For example, recently a Practifi client told one of Hanson’s client success managers that they had recommended the software to a prospect that was going through a “typical sales process.” Having another already existing client relationship in place allowed Practifi to have a head start in working with the prospect.
“All layers of our organization are passionate about ensuring that our clients feel like we have offered them industry expertise,” she said. “We want to partner with them to make sure they’re as successful as we are. Many of our clients feel like they are along in a journey with Practifi, so we infuse this into our client relationships and into everything we do. We want to lead the way and be more than just a technology provider, we want to be a technology partner.”
The advocacy initiatives themselves are internal programs that are constantly evolving to harness goodwill between Practifi and its wealth management clients, said Hanson, and include co-marketing efforts, webinars and testimonials, as well as a client advocacy board.
These efforts also include allowing client firms to mentor prospects about their experience with Practifi.
The important thing, though, is that clients are taking it upon themselves to speak positively of the firm without Practifi’s interference.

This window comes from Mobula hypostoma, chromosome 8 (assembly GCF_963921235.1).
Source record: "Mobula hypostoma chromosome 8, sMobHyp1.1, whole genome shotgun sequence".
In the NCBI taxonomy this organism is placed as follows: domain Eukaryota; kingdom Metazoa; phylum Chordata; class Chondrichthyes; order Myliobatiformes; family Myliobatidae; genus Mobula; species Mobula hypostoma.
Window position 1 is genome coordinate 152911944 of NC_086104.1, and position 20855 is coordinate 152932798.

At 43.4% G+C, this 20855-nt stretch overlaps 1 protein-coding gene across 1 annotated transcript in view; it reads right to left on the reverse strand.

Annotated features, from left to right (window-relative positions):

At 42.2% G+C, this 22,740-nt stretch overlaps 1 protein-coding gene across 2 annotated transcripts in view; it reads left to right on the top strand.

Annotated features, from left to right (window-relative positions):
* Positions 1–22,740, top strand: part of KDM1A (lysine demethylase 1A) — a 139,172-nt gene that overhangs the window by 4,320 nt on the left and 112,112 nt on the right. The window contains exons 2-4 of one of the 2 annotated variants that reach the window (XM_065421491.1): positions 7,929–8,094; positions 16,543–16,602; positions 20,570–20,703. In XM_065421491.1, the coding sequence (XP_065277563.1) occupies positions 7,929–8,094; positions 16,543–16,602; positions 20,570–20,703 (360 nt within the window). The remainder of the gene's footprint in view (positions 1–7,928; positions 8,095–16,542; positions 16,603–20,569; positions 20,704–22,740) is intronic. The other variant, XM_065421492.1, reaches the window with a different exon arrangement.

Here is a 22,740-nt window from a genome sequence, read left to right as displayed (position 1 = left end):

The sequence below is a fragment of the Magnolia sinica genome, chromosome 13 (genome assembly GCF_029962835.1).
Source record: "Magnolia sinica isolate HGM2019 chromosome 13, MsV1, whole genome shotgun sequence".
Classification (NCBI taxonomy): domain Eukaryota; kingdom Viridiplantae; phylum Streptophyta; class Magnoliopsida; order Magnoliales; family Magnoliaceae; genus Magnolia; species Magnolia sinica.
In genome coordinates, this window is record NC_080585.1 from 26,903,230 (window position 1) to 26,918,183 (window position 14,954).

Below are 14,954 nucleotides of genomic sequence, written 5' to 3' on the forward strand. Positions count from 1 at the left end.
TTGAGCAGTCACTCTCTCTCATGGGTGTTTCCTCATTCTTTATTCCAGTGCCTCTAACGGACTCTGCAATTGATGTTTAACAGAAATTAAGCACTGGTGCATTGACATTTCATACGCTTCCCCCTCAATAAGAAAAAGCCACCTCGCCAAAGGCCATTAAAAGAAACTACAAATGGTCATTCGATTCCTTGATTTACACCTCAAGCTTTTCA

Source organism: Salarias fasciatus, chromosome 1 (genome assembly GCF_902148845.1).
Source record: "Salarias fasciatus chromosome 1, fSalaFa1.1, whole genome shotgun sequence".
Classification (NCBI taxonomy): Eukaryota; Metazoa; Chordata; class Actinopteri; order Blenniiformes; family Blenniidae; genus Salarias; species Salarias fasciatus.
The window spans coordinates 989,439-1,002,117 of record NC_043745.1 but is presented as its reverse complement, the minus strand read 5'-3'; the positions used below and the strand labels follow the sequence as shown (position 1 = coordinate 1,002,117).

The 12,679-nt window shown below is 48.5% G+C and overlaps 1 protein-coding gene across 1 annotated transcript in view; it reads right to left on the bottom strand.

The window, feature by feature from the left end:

“Some clients are happy to talk to our prospects about their experience, so we allow a lot of this to be led by those clients,” said Hanson. “We want to do whatever we can to encourage our clients to promote and be excited about Practifi.”
So Practifi tries to identify opportunities where those advocate-clients might want to participate and makes sure that those opportunities operate off of “goodwill and transparency alone” rather than soliciting paid endorsements and testimonials.
Webinars and other co-marketing activities are presented as beneficial to both Practifi and its advocate-clients, said Hanson.
“We strive to create opportunities for clients to connect, network and get some publicity that will help them out as well,” she said. “We also try to make sure we’re targeting and highlighting clients interested in these types of activities. By not asking them whether they’ll be an advocate, we’re failing to offer them a potentially good opportunity that could benefit us both.”
Practifi’s client success concept is also embodied in the training and implementation of its platform. Each client works closely and directly with a Client Success Manager who, in addition to liaising with the client, advocates for their needs at Practifi. A manager focuses on best practices on the platform, what the best clients are doing to maximize the benefits of the technology, and improving usage and adoption among and within firms.
“Advocacy is an important part of client success, it does produce output and advantages,” said Hanson. “Without the client success function and the underlying success of our clients, the level of happiness and satisfaction we drive wouldn’t be possible.”